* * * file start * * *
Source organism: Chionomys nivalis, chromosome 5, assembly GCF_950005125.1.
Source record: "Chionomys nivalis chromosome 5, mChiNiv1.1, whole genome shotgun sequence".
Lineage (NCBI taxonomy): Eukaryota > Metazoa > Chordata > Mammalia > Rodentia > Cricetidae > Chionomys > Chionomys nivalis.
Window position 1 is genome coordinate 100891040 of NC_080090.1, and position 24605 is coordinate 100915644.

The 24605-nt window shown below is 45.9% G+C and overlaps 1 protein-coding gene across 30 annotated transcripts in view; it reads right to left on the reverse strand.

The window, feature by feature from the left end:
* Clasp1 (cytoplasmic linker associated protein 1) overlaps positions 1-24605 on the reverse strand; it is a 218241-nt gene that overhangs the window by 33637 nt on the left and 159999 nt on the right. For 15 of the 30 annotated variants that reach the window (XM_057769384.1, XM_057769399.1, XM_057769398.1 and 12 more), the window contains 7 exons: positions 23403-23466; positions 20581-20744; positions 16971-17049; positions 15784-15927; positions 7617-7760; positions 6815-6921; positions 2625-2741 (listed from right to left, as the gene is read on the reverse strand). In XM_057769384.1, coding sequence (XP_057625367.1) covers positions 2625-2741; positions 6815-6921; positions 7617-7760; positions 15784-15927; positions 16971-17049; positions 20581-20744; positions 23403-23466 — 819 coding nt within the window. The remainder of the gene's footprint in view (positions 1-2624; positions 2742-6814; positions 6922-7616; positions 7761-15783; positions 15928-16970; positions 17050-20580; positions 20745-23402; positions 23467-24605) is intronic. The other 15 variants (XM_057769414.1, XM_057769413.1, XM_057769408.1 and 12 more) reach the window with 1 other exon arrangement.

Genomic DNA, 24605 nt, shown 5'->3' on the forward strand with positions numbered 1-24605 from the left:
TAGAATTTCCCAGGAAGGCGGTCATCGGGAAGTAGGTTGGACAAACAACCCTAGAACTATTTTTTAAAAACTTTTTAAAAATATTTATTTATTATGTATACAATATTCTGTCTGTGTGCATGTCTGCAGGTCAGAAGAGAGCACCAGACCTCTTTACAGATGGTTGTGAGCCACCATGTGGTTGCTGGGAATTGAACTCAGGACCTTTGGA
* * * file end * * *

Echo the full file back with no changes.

Source organism: Chionomys nivalis, chromosome 5, assembly GCF_950005125.1.
Source record: "Chionomys nivalis chromosome 5, mChiNiv1.1, whole genome shotgun sequence".
Lineage (NCBI taxonomy): Eukaryota > Metazoa > Chordata > Mammalia > Rodentia > Cricetidae > Chionomys > Chionomys nivalis.
Window position 1 is genome coordinate 100891040 of NC_080090.1, and position 24605 is coordinate 100915644.

The 24605-nt window shown below is 45.9% G+C and overlaps 1 protein-coding gene across 30 annotated transcripts in view; it reads right to left on the reverse strand.

The window, feature by feature from the left end:
* Clasp1 (cytoplasmic linker associated protein 1) overlaps positions 1-24605 on the reverse strand; it is a 218241-nt gene that overhangs the window by 33637 nt on the left and 159999 nt on the right. For 15 of the 30 annotated variants that reach the window (XM_057769384.1, XM_057769399.1, XM_057769398.1 and 12 more), the window contains 7 exons: positions 23403-23466; positions 20581-20744; positions 16971-17049; positions 15784-15927; positions 7617-7760; positions 6815-6921; positions 2625-2741 (listed from right to left, as the gene is read on the reverse strand). In XM_057769384.1, coding sequence (XP_057625367.1) covers positions 2625-2741; positions 6815-6921; positions 7617-7760; positions 15784-15927; positions 16971-17049; positions 20581-20744; positions 23403-23466 — 819 coding nt within the window. The remainder of the gene's footprint in view (positions 1-2624; positions 2742-6814; positions 6922-7616; positions 7761-15783; positions 15928-16970; positions 17050-20580; positions 20745-23402; positions 23467-24605) is intronic. The other 15 variants (XM_057769414.1, XM_057769413.1, XM_057769408.1 and 12 more) reach the window with 1 other exon arrangement.

Genomic DNA, 24605 nt, shown 5'->3' on the forward strand with positions numbered 1-24605 from the left:
TAGAATTTCCCAGGAAGGCGGTCATCGGGAAGTAGGTTGGACAAACAACCCTAGAACTATTTTTTAAAAACTTTTTAAAAATATTTATTTATTATGTATACAATATTCTGTCTGTGTGCATGTCTGCAGGTCAGAAGAGAGCACCAGACCTCTTTACAGATGGTTGTGAGCCACCATGTGGTTGCTGGGAATTGAACTCAGGACCTTTGGA